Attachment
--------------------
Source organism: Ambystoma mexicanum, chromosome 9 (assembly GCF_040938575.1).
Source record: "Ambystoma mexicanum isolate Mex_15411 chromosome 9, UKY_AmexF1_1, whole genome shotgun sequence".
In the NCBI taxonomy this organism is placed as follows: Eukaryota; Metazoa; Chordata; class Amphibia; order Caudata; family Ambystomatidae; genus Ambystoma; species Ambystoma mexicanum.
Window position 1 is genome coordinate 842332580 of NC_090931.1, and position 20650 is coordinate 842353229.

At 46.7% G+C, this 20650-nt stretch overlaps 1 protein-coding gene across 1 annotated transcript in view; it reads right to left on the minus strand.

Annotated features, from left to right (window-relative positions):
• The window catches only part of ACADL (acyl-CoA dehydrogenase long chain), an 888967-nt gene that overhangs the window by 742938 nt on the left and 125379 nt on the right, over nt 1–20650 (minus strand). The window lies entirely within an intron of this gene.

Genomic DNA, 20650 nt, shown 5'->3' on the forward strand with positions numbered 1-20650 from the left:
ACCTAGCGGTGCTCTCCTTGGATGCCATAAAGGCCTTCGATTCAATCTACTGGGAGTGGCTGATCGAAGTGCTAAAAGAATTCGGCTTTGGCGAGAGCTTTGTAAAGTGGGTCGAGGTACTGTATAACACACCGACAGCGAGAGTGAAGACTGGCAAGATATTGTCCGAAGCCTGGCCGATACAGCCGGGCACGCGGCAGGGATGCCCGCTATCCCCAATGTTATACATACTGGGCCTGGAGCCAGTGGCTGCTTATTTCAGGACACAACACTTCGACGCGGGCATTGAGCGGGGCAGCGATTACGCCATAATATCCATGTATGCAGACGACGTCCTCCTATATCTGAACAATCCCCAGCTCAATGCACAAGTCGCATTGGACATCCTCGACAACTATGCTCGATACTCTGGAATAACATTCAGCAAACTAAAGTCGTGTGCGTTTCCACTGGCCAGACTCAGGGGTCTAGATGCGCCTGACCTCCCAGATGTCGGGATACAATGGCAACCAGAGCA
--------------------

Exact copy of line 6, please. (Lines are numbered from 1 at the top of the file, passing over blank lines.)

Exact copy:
Annotated features, from left to right (window-relative positions):